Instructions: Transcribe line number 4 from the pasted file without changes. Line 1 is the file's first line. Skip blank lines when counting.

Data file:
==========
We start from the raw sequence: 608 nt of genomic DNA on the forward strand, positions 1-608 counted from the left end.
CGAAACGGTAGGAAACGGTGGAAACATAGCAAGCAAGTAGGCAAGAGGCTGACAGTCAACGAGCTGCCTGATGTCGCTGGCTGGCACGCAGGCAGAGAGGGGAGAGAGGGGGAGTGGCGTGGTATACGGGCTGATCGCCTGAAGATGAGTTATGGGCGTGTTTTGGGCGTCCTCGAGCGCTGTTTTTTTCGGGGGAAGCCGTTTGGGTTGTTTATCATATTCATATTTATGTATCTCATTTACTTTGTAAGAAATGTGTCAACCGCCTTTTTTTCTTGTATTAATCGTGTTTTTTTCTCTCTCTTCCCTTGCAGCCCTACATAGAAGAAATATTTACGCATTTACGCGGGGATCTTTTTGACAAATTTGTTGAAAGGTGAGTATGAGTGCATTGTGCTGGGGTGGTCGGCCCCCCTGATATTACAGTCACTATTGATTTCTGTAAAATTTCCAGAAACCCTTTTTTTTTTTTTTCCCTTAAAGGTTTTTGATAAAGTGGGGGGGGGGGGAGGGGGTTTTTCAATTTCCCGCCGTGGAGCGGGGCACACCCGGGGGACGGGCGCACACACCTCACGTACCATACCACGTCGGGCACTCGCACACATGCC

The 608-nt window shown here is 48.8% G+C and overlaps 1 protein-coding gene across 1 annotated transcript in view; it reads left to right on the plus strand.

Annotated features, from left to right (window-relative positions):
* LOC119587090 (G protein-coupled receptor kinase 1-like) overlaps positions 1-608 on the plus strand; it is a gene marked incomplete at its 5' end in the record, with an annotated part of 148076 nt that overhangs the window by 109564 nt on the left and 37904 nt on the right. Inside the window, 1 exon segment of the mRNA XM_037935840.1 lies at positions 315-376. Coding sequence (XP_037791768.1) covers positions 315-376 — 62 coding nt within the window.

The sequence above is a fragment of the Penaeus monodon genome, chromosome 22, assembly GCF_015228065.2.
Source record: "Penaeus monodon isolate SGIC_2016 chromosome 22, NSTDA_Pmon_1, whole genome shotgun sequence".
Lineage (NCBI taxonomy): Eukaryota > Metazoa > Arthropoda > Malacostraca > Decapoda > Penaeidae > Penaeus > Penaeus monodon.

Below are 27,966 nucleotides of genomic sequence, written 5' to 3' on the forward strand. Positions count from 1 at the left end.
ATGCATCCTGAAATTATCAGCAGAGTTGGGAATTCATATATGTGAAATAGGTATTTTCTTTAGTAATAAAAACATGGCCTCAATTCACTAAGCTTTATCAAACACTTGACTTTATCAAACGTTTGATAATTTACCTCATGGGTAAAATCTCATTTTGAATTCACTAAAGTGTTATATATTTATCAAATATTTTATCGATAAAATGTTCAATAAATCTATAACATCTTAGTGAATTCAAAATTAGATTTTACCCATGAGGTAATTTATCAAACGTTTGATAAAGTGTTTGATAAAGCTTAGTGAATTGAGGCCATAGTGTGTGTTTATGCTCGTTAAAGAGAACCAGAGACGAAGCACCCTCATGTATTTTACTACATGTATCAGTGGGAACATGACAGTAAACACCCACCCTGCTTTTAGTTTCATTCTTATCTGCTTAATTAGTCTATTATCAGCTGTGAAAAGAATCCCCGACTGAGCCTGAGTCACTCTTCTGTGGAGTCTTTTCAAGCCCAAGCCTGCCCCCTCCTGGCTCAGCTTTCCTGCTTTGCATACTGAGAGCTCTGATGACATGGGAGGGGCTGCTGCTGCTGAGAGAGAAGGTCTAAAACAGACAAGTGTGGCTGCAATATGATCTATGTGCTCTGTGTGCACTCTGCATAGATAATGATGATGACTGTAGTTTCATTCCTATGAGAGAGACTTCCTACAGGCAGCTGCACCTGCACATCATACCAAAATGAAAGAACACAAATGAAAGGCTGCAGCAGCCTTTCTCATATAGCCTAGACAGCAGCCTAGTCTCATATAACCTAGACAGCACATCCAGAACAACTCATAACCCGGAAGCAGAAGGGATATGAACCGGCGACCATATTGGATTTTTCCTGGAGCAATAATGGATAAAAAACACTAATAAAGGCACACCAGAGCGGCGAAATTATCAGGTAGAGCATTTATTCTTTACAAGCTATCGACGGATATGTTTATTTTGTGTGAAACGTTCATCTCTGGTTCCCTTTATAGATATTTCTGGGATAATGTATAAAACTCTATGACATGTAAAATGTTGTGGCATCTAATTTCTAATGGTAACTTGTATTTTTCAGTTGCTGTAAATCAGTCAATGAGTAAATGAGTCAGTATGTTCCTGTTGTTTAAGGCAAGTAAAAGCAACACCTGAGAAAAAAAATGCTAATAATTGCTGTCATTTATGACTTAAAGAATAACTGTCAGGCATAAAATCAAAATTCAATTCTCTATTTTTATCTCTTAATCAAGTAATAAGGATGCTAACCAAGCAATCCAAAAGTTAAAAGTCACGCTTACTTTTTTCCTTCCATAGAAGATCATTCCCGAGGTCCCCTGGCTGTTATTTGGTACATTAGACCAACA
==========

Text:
Annotated features, from left to right (window-relative positions):